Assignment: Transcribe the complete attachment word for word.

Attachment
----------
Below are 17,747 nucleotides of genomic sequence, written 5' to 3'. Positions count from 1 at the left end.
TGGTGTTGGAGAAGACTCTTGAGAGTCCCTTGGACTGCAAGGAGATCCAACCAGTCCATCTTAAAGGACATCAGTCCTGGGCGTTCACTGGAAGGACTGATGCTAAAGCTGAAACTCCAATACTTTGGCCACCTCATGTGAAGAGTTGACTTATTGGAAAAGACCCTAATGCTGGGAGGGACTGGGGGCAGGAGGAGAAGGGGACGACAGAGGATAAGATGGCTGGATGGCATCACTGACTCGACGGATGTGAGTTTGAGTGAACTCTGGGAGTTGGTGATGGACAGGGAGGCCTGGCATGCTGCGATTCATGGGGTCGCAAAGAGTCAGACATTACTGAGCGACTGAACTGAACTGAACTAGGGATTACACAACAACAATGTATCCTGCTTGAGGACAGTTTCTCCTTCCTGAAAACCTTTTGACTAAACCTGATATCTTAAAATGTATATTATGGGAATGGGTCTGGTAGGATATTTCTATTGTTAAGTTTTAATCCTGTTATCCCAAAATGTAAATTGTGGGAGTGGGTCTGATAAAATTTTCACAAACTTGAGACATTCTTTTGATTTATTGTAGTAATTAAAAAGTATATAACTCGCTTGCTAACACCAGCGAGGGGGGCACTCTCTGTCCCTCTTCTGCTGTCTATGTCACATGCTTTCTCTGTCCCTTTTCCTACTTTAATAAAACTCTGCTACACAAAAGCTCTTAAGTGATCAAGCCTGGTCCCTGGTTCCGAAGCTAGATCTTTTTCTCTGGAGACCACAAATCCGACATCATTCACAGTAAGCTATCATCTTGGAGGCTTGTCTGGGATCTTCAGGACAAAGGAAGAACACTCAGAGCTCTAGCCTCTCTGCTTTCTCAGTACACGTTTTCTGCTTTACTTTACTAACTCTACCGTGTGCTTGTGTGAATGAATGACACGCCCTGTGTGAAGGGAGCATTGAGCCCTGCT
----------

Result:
Below are 17,747 nucleotides of genomic sequence, written 5' to 3'. Positions count from 1 at the left end.
TGGTGTTGGAGAAGACTCTTGAGAGTCCCTTGGACTGCAAGGAGATCCAACCAGTCCATCTTAAAGGACATCAGTCCTGGGCGTTCACTGGAAGGACTGATGCTAAAGCTGAAACTCCAATACTTTGGCCACCTCATGTGAAGAGTTGACTTATTGGAAAAGACCCTAATGCTGGGAGGGACTGGGGGCAGGAGGAGAAGGGGACGACAGAGGATAAGATGGCTGGATGGCATCACTGACTCGACGGATGTGAGTTTGAGTGAACTCTGGGAGTTGGTGATGGACAGGGAGGCCTGGCATGCTGCGATTCATGGGGTCGCAAAGAGTCAGACATTACTGAGCGACTGAACTGAACTGAACTAGGGATTACACAACAACAATGTATCCTGCTTGAGGACAGTTTCTCCTTCCTGAAAACCTTTTGACTAAACCTGATATCTTAAAATGTATATTATGGGAATGGGTCTGGTAGGATATTTCTATTGTTAAGTTTTAATCCTGTTATCCCAAAATGTAAATTGTGGGAGTGGGTCTGATAAAATTTTCACAAACTTGAGACATTCTTTTGATTTATTGTAGTAATTAAAAAGTATATAACTCGCTTGCTAACACCAGCGAGGGGGGCACTCTCTGTCCCTCTTCTGCTGTCTATGTCACATGCTTTCTCTGTCCCTTTTCCTACTTTAATAAAACTCTGCTACACAAAAGCTCTTAAGTGATCAAGCCTGGTCCCTGGTTCCGAAGCTAGATCTTTTTCTCTGGAGACCACAAATCCGACATCATTCACAGTAAGCTATCATCTTGGAGGCTTGTCTGGGATCTTCAGGACAAAGGAAGAACACTCAGAGCTCTAGCCTCTCTGCTTTCTCAGTACACGTTTTCTGCTTTACTTTACTAACTCTACCGTGTGCTTGTGTGAATGAATGACACGCCCTGTGTGAAGGGAGCATTGAGCCCTGCT